WINSTON-SALEM, North Carolina (Reuters) - North Carolina lawmakers took additional steps on Tuesday to repeal a divisive racial bias law in a move designed to restart executions in the state.
The 2009 Racial Justice Act, which permitted death-row inmates to cite statistics to help prove that racial discrimination affected their punishment, was already gutted last year by the Republican-led General Assembly.
Lawmakers said a full repeal of the legislation was needed to end the effective moratorium it had imposed on executions in the state. North Carolina has 152 inmates on death row but has not executed anyone since 2006.
“No one wants actual racial discrimination,” Representative Paul Stam, a Republican, said during the debate of the proposed repeal. “What we don’t want also is for race to be used for a pretext in order to stop the death penalty.”
The House of Representatives passed the measure 77-40 and was expected to hold a final vote on Wednesday. The legislation will then go back to the Senate, where it passed along party lines in April.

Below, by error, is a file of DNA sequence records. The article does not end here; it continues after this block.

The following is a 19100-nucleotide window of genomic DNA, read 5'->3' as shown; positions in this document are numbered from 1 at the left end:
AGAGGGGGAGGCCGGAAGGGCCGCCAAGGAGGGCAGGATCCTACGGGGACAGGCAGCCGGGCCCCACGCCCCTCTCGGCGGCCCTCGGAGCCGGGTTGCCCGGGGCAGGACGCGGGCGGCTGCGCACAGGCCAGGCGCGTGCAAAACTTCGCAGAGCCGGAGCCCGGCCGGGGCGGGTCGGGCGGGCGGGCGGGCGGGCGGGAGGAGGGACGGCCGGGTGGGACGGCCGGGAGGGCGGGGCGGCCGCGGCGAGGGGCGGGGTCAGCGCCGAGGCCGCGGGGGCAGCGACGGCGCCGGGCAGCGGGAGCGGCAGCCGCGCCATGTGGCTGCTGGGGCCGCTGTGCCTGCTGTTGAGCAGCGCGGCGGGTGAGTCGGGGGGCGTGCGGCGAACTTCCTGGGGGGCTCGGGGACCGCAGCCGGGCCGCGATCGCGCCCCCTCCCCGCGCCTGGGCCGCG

In 2009, then Democratic Governor Beverly Perdue signed the Racial Justice Act into law when Democrats controlled the legislature. The law allowed an inmate’s sentence to be changed to life in prison without parole if a judge determined that racial bias played a significant role in sentencing.
Supporters of the act hailed it as a historic measure that addressed a long history of racial injustice in the state’s death penalty system. Critics say it has created unnecessary costs and delays.
In the act’s first test, a state judge last year commuted the death sentence of a black man convicted of murder to life in prison, citing abundant evidence of “the persistent, distorting role of race in jury selection in North Carolina.”
Statistics show that of the 152 people on death row in North Carolina, 80 are black, 62 are white and the remainder fall into other racial categories in a state where African Americans overall make up around a fifth of the population.
Democratic legislators urged their colleagues on Tuesday not to abandon a law they said had helped expose intentional discrimination in cases where inmates had otherwise exhausted their appeals. They said the law was designed to root out prejudice from trials, not to stop the death penalty.
“We remain imprisoned by the past as long as we continue to deny its existence,” said Representative Rick Glazier, a Democrat.
Editing by Cynthia Johnston and Bob Burgdorfer